Here is another reason why the market may soon undergo Flash Crash 2.0 on purely structural reasons that have nothing to do with the deranged computerization of capital markets - the one natural decelerator to any market collapse, short interest, was just reported by the NYSE to have hit a 7 month low, at 13.7 billion shares. This metric hit a 2010 high of 14.5 billion in the days following the flash crash, when the natural response by investors was to follow through on waht was expected to be a major market swoon. Yet the odd July move higher on no volume which was a direct replica of last year's action cut off this move into shorts early on, and the result now is that the short interest buffer is now gone. Absent the mystery bidder appearing, there will be few "profitable" buyers remaining to prop the imminent market crash.
Is the first collapse in history of a bond market in a non-inflationary environment coming? At some point, the world runs out of buyers. If short interest rates double from the current levels, so does America’s debt service, from the current 11% to 22% of the budget, possibly as early as 2014. (TBT), (TMV).
Where are we in the weak Euro-strong Dollar cycle?
The sovereign debt bear raids continue unabated, yet investors fear nothing, and continue buying U.S. Dollars, lap up new U.S. Treasury offerings, ramp up various consumer stocks and REITs. Another stampede towards the infalliable U.S. economy while the rest of the world crumbles.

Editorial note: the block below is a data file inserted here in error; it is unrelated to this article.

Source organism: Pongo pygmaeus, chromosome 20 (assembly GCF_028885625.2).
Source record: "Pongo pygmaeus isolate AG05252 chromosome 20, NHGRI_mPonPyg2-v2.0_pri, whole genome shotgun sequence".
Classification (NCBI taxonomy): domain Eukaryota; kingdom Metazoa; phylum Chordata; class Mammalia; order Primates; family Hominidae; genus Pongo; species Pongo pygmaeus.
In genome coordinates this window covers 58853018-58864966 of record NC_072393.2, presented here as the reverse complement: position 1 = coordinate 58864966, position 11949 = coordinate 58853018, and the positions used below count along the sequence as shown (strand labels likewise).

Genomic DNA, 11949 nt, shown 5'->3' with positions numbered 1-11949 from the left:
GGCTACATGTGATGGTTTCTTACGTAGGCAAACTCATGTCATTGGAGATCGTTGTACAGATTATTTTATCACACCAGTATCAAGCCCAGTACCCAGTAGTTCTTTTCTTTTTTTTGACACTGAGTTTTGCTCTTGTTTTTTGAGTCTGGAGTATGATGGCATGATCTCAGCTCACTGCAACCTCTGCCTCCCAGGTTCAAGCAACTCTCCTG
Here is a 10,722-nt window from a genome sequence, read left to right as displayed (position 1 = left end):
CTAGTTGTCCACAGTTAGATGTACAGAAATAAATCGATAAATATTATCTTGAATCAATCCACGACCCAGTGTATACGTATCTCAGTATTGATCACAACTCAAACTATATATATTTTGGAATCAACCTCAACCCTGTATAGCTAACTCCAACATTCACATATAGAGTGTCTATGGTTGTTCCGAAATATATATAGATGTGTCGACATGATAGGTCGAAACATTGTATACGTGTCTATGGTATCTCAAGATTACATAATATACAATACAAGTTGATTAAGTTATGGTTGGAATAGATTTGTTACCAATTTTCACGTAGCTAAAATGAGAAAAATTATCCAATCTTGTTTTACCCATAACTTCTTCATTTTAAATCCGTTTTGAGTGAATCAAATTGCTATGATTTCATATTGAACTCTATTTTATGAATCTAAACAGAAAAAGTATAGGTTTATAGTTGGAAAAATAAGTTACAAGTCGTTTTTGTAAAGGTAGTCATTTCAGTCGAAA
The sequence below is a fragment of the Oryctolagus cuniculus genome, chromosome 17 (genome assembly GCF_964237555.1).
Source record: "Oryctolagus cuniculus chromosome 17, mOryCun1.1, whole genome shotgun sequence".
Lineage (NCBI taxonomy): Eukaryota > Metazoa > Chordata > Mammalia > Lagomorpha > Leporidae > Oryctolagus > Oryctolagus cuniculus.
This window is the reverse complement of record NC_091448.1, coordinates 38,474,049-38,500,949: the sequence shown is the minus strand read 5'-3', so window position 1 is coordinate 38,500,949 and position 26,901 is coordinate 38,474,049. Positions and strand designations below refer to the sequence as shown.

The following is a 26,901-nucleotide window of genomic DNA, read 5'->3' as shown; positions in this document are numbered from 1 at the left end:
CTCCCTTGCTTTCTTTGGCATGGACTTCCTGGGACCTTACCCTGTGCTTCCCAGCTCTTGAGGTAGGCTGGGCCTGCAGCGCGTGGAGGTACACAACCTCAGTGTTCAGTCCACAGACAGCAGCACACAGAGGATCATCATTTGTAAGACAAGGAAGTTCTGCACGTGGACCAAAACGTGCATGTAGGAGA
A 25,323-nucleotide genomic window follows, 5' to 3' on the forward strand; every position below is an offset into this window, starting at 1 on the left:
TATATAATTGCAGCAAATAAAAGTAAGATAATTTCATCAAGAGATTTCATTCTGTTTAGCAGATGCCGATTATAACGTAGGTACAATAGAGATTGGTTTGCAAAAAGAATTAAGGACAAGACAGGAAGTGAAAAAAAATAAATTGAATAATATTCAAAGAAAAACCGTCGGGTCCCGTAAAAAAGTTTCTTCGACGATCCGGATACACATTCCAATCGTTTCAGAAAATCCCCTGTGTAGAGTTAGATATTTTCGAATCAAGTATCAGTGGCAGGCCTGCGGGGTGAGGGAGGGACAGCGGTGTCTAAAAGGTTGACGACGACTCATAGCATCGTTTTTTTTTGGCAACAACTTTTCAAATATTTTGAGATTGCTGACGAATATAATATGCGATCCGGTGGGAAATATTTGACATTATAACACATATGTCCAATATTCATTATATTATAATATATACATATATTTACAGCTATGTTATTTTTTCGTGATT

A year ago, before anyone aside from a hundred or so people had ever heard the words High Frequency Trading, Flash orders, Predatory algorithms, Sigma X, Sonar, Market topology, Liquidity providers, Supplementary Liquidity Providers, and many variations on these, Zero Hedge embarked upon a path to warn and hopefully prevent a full-blown market meltdown. On April 10, 2009, in a piece titled "The Incredibly Shrinking Market Liquidity, Or The Black Swan Of Black Swans" we cautioned "what happens in a world where the very core of the capital markets
system is gradually deleveraging to a point where maintaining a liquid
and orderly market becomes impossible: large swings on low volume,
massive bid-offer spreads, huge trading costs, inability to clear and
numerous failed trades. When the quant deleveraging finally catches up
with the market, the consequences will likely be unprecedented, with
dramatic dislocations leading the market both higher and lower on